I worked as a wardrobe stylist and consultant for eight years, organizing and re-designing people's closets. I've also been an anal retentive stickler for order since I was a child, and organization is in my fiber. My mother was a neat-freak when my sister and I were kids. Now she has six pets and doesn't fuss too much about the mess, but when my sister and I were children she beat those cleaning up habits into us well. I always loved (and still admire) how we could ask our mother for anything, and she would know exactly where to find it. Even now, I pride myself on the same superpower I got from her. I know where everything is. When I have to find something, I go directly to its place. If it's not there, I assume it ran away and no lo longer exists. I never look in two places.
I have lived through bouts of depression and pretty serious anxiety for about two decades. I have had months where I considered ending my life myself because the pain and burden of my mind can be overwhelming. I never have done it, obviously. Partially because my Christian upbringing taught me to fear the consequence of that. And partly because I don't think my family could handle the paperwork. But this most recent spiral had me deeply questioning everyone and everything I knew. Why am I trying to stay alive?
Saturday mornings in the Caribbean are not washed in the music of ocean waves. No. They are made of earthquakes. Vibrating windows and cacophony. The lawn have to cut. And the neighbor dog have to bark at the whacker-man cutting the lawn. We don't sleep in here.
I ate meat for all my years until I was twenty eight. I had fasted for the religious Hindu festival, Divali for the first time, and just decided to keep it going even after the deeyas were packed away. I didn't miss the meat. I was deep into my yoga practice, and the value of non-violence was important to me. That meant no killed animals. There were plenty of nutritious plants that could feed me, and I still believe this.
Recent generations of Caribbean women have been raised with a blazing spirit to match the heat of the tropics. We're hot and we know it, and our music reflects that. Feminist Anthems from sexually charged and in-control powerhouses like Lady Saw, Patra and Calypso Rose paved the way for the unapologetic boss-ness and savagery that come from Rihanna and Nicki Minaj. Soca, Dancehall and Reggae mavens like Koffee, Shensea and Nailah Blackman are rarely caught singing sad, longing love songs. Instead they sing about being confident, blessed and strong. To be raised on these icons has been a golden opportunity. Young women see themselves as the stars of their own show, not background dancers shaking it for attention. They understand from early on that a woman is to be respected and honored.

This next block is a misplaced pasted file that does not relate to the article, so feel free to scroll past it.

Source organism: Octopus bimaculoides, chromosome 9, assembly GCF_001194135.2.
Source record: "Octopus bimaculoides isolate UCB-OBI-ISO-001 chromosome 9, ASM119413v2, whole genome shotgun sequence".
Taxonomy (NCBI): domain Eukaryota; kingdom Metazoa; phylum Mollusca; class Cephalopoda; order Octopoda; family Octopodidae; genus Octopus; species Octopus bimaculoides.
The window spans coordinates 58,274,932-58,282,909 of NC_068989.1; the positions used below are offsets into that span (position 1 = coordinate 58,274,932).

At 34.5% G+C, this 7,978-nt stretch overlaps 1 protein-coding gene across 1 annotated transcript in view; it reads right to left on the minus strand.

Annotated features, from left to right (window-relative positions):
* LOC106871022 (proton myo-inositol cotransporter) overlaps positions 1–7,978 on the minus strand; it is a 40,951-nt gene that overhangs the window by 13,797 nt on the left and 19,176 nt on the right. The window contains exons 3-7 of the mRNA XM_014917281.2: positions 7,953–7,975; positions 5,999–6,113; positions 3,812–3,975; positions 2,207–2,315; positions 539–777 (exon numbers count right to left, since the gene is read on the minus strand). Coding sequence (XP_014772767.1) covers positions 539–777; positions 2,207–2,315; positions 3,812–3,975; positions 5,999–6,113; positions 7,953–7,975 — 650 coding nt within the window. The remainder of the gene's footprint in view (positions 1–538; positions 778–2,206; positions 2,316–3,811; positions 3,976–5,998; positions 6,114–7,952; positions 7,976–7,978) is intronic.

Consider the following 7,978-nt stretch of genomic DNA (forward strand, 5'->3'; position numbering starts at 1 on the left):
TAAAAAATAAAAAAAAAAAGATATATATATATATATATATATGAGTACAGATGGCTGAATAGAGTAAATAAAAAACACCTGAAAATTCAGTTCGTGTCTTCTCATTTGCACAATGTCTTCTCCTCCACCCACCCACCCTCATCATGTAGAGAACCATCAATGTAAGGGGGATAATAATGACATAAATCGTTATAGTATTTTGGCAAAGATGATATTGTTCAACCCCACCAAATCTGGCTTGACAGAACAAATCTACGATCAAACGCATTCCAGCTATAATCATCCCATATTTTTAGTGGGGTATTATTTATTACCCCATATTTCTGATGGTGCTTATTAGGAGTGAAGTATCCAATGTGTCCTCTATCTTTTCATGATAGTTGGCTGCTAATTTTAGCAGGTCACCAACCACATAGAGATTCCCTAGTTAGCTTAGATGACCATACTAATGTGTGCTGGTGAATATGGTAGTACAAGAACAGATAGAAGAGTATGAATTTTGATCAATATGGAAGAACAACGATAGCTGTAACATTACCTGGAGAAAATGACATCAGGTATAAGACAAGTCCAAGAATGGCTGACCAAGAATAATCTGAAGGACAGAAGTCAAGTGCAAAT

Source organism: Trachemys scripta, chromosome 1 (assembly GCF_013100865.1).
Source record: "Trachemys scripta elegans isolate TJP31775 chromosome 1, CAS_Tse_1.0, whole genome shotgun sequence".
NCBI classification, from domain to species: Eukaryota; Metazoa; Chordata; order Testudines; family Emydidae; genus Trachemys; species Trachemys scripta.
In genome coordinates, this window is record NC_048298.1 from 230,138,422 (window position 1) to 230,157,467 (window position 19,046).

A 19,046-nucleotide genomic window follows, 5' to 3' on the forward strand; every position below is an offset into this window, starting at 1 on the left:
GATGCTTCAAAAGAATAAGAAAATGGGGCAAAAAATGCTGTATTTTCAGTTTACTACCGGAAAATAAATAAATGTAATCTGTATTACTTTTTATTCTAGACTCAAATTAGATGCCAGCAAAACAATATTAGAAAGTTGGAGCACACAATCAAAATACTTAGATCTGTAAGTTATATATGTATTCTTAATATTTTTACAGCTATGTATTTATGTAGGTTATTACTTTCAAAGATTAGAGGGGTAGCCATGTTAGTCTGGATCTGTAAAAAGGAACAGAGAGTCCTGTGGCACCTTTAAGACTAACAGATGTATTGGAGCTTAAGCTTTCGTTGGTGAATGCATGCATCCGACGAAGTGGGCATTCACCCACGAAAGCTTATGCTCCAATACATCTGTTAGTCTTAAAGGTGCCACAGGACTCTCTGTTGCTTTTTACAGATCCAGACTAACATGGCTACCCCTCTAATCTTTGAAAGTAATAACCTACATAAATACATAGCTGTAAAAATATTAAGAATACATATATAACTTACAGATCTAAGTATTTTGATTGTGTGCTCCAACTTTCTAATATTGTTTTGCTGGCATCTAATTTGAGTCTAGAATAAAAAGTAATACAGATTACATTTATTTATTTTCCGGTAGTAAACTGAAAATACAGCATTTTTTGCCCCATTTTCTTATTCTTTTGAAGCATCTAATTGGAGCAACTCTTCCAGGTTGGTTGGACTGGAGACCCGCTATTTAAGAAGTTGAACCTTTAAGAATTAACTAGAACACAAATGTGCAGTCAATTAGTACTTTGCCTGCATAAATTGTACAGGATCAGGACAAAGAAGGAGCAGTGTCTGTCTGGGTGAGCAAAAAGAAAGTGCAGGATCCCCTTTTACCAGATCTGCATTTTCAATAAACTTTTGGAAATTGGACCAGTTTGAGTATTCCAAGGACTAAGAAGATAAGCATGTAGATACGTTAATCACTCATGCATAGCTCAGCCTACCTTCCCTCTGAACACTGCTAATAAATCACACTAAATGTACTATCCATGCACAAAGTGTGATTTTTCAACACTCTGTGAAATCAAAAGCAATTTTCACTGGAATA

Another woman has been found dead in Trinidad. We as a people are outraged. Sad. Hurt. Scared. Paranoid. Blood-thirsty. And we are calling the perpetrator a "monster". But he is not. And I think it is extremely important that we start humanizing the men who murder and rape in this country. Because when we start seeing them as our fellow men, then we can stop them in their tracks from souring into malignance.
Suchitra wore red to the cremation. She buttoned up a crimson blouse and outlined her lips in carmine, defiant with joy at her uncle’s passing. She went dressed like the fire that would finally claim what was left of him, reveling in his death. To no one’s surprise the funeral was small. Baal was not popular by any means. He had no hobbies beyond TV-watching, and barely drank any alcohol, so the friendships made at the local watering hole did not include him. A couple coworkers from the factory came. A handful of family was there too, dressed in traditional white kurtas and head scarfs, huddling a fair distance from the burning pyre, as thick black smoke pushed upward through the midday heat. The wood crackled loudly, pelting glowing pieces as it broke. People stared at the woman in red, no doubt whispering about her disrespectful funeral attire. But after all her years of silence over what her uncle had done, this was her only semblance of retribution, and she found satisfaction in their gossip.
The first ever short story I wrote was shortlisted for a prize. I didn't even know what "shortlisted" meant! I had been writing my fashion and lifestyle blog for years, which had attracted the attention of some online and print publications, so I knew I could write, but my career was built around critical pieces about copycat designers and the colorism of the Carnival industry in Caribbean. The closest I had ever gotten to a short story before this, was a notebook my best friend and I wrote in when we were in high school. We each alternated writing chapter by chapter, a story of this girl who falls in love with a boy-band popstar at summer camp. Our classmates lined up to rent the book for half hour intervals during the lunch break. It was an unrealistic racy story of these young teenagers sneaking off to get frisky every second-- puberty porn if you must. Some twenty years later, a client of mine sent me details for a short story competition, saying she thought I would be great for it. I had never even read a short story at that point, but there was small prize money, and it was for Caribbean-Americans (my niche) so I thought it might be good out-of-the-box writing practice. I never expected to get as far as a long list, far less a short list! And when I read my story at the award ceremony, people rolled with laughter at my quirky characters; two young kids trying to steal a pack of nuts from their mom's workplace. The next year I entered the competition again, and I won first place!